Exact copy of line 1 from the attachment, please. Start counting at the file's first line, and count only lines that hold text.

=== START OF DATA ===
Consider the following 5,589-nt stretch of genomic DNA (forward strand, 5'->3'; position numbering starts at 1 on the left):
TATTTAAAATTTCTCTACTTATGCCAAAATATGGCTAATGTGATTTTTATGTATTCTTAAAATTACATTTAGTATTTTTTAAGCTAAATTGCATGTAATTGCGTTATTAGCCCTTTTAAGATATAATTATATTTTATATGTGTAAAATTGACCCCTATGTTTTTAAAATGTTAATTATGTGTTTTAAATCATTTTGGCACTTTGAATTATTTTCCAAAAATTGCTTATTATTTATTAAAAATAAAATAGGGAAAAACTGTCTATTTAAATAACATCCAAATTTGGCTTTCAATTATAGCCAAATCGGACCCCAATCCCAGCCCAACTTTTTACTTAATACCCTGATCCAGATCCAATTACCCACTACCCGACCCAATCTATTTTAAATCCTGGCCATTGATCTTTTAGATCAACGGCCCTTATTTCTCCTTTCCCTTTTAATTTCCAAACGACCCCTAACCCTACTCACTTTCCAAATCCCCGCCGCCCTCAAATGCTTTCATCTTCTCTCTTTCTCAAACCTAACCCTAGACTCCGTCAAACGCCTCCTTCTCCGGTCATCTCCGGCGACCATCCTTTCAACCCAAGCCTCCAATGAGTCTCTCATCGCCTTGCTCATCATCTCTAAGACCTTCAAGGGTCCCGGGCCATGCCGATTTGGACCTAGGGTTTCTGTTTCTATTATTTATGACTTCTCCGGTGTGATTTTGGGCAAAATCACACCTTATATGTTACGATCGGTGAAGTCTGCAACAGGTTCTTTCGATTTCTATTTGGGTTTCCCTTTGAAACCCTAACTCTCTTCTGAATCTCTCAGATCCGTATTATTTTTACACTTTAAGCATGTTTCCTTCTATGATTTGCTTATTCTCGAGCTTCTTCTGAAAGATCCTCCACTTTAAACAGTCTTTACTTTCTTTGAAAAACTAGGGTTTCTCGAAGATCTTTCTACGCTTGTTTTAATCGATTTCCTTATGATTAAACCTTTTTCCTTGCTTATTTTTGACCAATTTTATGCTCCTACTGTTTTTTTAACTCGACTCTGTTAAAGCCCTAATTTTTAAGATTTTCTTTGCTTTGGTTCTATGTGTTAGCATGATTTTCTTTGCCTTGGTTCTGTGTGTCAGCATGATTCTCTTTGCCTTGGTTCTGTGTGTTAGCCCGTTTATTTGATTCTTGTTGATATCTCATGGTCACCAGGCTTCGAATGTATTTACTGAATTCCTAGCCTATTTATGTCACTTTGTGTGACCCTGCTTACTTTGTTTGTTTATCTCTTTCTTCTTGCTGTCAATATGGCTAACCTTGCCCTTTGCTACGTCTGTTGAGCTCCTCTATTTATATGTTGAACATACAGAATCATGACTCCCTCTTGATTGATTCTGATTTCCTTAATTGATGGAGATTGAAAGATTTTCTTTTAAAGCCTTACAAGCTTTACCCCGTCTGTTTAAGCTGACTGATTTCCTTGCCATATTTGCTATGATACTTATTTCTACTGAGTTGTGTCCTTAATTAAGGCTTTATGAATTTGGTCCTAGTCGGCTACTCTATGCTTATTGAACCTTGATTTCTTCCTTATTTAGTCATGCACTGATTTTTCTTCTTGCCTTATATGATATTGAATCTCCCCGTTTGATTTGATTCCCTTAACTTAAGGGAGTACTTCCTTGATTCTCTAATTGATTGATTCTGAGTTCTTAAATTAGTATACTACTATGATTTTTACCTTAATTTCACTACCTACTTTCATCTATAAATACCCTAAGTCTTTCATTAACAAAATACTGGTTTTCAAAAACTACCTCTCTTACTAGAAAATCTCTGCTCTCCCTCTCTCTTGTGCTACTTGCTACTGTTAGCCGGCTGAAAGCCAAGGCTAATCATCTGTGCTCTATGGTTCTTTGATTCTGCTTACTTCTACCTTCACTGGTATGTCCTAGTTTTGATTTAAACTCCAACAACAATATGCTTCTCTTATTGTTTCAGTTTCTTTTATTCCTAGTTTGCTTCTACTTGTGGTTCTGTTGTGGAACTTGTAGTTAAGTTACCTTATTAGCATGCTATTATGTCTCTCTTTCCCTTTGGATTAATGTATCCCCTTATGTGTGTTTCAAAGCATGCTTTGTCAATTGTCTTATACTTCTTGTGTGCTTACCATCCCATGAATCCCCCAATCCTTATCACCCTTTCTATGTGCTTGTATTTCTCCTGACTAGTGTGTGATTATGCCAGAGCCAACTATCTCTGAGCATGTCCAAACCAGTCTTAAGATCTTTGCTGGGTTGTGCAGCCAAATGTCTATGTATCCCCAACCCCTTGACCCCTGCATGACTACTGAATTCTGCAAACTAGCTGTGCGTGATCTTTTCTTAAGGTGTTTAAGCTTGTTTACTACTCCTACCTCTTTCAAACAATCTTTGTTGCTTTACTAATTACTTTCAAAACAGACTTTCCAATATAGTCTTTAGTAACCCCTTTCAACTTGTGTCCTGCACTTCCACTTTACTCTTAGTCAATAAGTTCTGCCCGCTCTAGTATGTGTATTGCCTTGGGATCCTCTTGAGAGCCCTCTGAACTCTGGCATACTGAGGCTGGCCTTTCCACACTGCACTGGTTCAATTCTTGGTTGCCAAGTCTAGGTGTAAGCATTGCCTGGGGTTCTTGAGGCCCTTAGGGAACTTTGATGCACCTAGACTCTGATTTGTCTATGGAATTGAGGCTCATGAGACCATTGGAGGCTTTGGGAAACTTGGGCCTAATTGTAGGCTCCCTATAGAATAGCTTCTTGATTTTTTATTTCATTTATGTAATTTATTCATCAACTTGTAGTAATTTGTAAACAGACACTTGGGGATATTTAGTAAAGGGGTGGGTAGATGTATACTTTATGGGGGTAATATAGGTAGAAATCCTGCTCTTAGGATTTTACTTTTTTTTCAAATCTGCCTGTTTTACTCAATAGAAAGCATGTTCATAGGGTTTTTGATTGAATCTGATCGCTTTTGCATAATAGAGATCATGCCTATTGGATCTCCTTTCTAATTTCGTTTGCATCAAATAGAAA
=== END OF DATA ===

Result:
Consider the following 5,589-nt stretch of genomic DNA (forward strand, 5'->3'; position numbering starts at 1 on the left):